Difference between revisions of "Sunrise Park"

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==Pervious streets==
 
==Pervious streets==
As part of the development, Habitat agreed to build an internal street that used pervious materials, which means they would allow stormwater to pass through to the watershed. The city agreed to eventually bring it into the public road network and to accept maintenance. However, the pavement was not supposed to have been installed until after all construction was complete. Habitat has since sold a portion of the land to a third-party for them to finish build-out. Habitat asked the city to accept the road in the spring of 2019. <ref>{{cite web|title=Resolution Expressing Conditions For City Council's Acceptance of Streets within the Sunrise PUD into the Public Street System|url=|author=John Blair City Attorney|work=|publisher=City of Charlottesville|location=|publishdate=June 3, 2019|accessdate=}}</ref>
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As part of the development, Habitat agreed to build an internal street that used pervious materials, which means they would allow stormwater to pass through to the watershed. The city agreed to eventually bring it into the public road network and to accept maintenance. However, the pavement was not supposed to have been installed until after all construction was complete. Habitat has since sold a portion of the land to a third-party for them to finish build-out. Habitat asked the city to accept the road in the spring of 2019. <ref>{{cite web|title=Resolution Expressing Conditions For City Council's Acceptance of Streets within the Sunrise PUD into the Public Street System|url=https://cvillepedia.org/images/20190603-CC-Sunrise-Acceptance.pdf|author=John Blair City Attorney|work=|publisher=City of Charlottesville|location=|publishdate=June 3, 2019|accessdate=}}</ref>
 
 
 
 
 
 
  
 
{{neighborhood-stub}}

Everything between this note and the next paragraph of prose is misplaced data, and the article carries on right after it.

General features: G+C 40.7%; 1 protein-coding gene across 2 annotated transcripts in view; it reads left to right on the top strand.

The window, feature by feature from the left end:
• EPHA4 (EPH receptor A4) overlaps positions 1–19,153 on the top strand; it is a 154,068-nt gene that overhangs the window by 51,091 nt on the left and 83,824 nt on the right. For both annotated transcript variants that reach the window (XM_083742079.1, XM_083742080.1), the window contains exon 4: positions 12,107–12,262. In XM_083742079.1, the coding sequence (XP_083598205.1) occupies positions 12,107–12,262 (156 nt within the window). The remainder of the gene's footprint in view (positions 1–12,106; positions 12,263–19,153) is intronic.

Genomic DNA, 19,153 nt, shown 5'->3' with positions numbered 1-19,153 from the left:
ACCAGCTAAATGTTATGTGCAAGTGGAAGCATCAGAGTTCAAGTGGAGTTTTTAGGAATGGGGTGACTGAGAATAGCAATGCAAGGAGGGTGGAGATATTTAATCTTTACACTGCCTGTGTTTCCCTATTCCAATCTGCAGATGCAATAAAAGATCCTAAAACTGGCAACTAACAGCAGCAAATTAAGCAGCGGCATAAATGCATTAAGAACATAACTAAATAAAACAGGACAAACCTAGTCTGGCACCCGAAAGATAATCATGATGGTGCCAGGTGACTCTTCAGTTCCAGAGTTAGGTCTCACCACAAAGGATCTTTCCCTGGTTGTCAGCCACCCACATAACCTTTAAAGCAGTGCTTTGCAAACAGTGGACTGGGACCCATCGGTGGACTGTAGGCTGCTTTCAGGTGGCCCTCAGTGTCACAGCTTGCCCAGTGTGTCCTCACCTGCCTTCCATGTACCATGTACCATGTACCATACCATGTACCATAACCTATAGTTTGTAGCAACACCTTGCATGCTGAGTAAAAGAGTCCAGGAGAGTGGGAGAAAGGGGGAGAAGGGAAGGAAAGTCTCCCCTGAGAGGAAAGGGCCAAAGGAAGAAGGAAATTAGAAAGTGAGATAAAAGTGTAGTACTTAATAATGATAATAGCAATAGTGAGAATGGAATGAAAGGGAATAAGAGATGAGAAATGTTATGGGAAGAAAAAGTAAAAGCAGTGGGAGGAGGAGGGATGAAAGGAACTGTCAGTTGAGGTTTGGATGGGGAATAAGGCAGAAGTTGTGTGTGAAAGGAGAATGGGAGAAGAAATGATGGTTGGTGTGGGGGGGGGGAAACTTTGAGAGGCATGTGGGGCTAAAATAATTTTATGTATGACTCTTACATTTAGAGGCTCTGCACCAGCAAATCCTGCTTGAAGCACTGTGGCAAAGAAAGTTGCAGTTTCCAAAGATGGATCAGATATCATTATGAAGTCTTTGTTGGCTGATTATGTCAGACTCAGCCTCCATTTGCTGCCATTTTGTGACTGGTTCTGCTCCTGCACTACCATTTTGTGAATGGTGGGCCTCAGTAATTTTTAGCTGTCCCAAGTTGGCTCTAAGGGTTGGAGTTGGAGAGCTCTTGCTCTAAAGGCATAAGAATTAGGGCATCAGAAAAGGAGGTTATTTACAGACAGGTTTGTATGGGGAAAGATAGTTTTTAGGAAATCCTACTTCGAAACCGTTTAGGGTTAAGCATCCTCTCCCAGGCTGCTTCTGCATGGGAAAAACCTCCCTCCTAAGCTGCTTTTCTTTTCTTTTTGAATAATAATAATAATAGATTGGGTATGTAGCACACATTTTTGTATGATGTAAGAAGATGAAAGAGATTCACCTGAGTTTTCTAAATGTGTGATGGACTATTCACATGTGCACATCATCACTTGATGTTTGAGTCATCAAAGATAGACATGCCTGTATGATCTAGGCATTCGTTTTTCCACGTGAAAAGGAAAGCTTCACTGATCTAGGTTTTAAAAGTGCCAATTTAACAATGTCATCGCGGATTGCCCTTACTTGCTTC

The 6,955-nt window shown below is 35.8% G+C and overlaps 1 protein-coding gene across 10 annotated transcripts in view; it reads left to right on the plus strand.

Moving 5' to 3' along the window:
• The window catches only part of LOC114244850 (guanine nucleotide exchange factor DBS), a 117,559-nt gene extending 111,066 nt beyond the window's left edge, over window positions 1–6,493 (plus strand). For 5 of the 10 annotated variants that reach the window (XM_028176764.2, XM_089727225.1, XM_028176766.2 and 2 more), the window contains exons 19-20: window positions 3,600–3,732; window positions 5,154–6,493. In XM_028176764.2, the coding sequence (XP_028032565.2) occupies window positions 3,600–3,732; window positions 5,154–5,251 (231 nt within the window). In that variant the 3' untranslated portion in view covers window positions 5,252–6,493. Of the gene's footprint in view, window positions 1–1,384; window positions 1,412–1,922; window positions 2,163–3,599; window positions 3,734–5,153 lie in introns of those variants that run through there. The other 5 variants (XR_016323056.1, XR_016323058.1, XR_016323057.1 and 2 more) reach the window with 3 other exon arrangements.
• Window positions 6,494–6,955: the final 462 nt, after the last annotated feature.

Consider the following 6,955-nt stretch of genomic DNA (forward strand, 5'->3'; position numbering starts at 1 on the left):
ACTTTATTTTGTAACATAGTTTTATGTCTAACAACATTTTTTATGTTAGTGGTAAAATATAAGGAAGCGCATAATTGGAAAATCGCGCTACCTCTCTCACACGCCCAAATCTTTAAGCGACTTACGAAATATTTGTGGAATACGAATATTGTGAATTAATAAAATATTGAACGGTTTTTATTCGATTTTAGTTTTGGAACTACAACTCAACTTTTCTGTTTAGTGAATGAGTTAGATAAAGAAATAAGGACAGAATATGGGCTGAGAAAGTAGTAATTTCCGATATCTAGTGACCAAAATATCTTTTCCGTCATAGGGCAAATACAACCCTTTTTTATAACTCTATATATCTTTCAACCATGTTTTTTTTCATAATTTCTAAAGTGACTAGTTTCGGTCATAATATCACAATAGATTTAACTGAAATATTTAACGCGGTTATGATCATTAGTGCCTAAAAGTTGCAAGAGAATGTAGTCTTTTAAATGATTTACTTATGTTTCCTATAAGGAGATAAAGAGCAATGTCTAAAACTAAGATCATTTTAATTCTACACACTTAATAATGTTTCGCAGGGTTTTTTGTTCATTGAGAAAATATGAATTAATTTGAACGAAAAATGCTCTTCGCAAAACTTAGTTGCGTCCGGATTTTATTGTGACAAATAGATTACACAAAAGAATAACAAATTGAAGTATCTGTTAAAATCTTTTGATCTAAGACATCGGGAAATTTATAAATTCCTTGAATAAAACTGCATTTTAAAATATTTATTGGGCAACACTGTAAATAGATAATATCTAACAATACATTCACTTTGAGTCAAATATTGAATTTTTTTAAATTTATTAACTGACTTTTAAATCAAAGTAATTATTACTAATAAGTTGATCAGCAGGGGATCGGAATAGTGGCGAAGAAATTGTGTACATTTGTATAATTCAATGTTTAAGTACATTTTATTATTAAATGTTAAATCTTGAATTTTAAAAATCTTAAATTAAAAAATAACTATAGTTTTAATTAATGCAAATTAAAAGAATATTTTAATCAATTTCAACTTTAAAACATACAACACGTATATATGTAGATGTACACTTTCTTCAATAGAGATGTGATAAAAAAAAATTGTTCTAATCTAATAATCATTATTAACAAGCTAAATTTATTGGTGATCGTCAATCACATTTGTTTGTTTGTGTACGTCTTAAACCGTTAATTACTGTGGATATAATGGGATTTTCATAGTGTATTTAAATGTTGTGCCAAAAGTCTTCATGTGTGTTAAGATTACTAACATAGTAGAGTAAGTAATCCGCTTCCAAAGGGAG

{{neighborhood-stub}}

Revision as of 14:21, 12 February 2020


Sunrise-1.gif

The Sunrise Park is a multifamily community off of Carlton Road in Charlottesville that was originally developed by Habitat for Humanity of Greater Charlottesville on the site of a former mobile home park. [1] [2]

City Council approved a rezoning to Planned Unit Development in November 2009.[3] The action allowed Habitat to design a mixed income neighborhood with a maximum of 60 residential units, with up to 12,800 square feet of non-residential use.

Ground was broken on March 15, 2011 [citation needed] In 2011, Habitat sought an amendment to the PUD rezoning to allow it to expand the site and add six more units.[1] The Planning Commission approved the addition on May 10, 2011 and City Council approved it in June.[4] \

The first units were sold in the fall of 2011 and the first residents began to occupy the development in December 2011.[5] Nine families moved in on July 7, 2012.[6]

Pervious streets

As part of the development, Habitat agreed to build an internal street that used pervious materials, which means they would allow stormwater to pass through to the watershed. The city agreed to eventually bring it into the public road network and to accept maintenance. However, the pavement was not supposed to have been installed until after all construction was complete. Habitat has since sold a portion of the land to a third-party for them to finish build-out. Habitat asked the city to accept the road in the spring of 2019. [7]


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References

  1. 1.0 1.1 Web. [Habitat for Humanity seeks more housing for Sunrise Parkauthor=Sean Tubbs Habitat for Humanity seeks more housing for Sunrise Park], Charlottesville Tomorrow, April 21, 2011, retrieved August 6, 2011.
  2. Web. Completed Projects, Habitat for Humanity of Greater Charlottesville, retrieved August 6, 2019.
  3. Web. Charlottesville City Council meeting minutes, .pdf, Council Chambers, City of Charlottesville, 16 Nov. 2009.
  4. Web. May 10, 2011 Planning Commission Agenda, City of Charlottesville, retrieved April 28, 2011.
  5. Web. Habitat looks to Sunrise, Graham Moomaw, Daily Progress, World Media Enterprises, December 18, 2011, retrieved December 22, 2011.
  6. Web. Habitat for Humanity wants to turn trailer parks into town centers. Will the model work?, Laura Ingles, C-VILLE Weekly, Portico Publications, August 6, 2012, retrieved August 7, 2012. Print. August 6, 2012 , 24.32, .
  7. Web. Resolution Expressing Conditions For City Council's Acceptance of Streets within the Sunrise PUD into the Public Street System, John Blair City Attorney, City of Charlottesville, June 3, 2019

External links

Habitat for Humanity's website on the Sunrise project